Agronomic Crop Insect Scouting

David Owens, Extension Entomologist, owensd@udel.edu

Alfalfa
Begin scouting regrowth for potato leaf hopper, which typically appears towards the end of May. Stubble treatments are rarely necessary, as cut alfalfa stimulates adults to seek ‘greener pasture.’ Resistant varieties have glandular trichomes that glue nymphs down and trap them; these varieties may have as much as 75% fewer leafhopper than non-resistant varieties. There are also non-yellowing varieties which still need to be scouted for as they will suffer leafhopper damage even without the visual after-the-fact symptoms.

Field Corn
Continue scouting for cutworm damage to corn. We have now accumulated degree days to where black cutworm larvae, if present, are large enough to cut plants.

Soybean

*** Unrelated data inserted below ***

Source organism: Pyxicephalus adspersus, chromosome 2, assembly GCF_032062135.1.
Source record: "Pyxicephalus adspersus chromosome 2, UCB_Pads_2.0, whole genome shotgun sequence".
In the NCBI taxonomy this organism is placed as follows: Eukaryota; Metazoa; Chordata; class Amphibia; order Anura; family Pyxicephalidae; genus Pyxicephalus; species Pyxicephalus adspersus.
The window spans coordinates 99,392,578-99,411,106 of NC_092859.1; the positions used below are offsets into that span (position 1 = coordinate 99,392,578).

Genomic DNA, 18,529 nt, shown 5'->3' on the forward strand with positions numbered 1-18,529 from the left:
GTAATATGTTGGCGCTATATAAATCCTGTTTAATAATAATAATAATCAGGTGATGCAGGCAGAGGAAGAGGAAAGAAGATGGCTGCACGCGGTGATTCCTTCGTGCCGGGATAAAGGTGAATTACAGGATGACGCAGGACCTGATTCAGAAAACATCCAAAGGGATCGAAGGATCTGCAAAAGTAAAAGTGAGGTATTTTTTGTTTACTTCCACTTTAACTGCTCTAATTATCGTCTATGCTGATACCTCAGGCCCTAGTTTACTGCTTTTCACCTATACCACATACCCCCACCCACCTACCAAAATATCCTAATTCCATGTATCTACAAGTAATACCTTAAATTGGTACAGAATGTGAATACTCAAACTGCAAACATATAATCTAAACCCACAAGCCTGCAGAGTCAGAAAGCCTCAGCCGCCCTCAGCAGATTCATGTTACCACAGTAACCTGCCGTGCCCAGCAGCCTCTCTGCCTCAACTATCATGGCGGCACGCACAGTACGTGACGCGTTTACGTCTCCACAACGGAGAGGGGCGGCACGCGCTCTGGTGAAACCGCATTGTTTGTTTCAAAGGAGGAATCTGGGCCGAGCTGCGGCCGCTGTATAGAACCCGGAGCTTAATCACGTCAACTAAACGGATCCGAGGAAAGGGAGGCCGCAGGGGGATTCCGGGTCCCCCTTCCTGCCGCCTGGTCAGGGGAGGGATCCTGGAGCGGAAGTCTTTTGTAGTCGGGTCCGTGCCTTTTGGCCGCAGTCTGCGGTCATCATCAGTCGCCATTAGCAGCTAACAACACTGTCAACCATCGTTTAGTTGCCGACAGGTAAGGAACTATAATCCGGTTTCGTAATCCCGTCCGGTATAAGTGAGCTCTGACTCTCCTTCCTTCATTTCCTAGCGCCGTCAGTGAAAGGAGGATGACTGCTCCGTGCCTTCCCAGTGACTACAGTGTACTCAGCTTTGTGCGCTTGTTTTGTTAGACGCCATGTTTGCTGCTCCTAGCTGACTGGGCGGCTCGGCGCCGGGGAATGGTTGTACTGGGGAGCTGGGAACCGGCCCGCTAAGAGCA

In the past few days, reports of seedcorn maggot damage have come in on early planted soybean. Affected plant stems have a shredded appearance internally from where maggots have been feeding. Cotyledons may also have small holes and pathways etched into them that look similar to, but smaller than, slug feeding. Seedcorn maggot is favored by cool conditions and recent tillage incorporating crop residue or manure. Unfortunately, there are no rescue treatments. Even neonicotinoid seed treatments may not provide adequate stand protection in situations in which a large number of flies migrate into a field to lay eggs. The best thing to do is to do stand counts and discuss with your county agent as to whether or not the damage would justify replanting. The first two generations of seedcorn maggot are the most damaging. The second generation is passing, meaning that beans should not face seedcorn maggot again this year.

 

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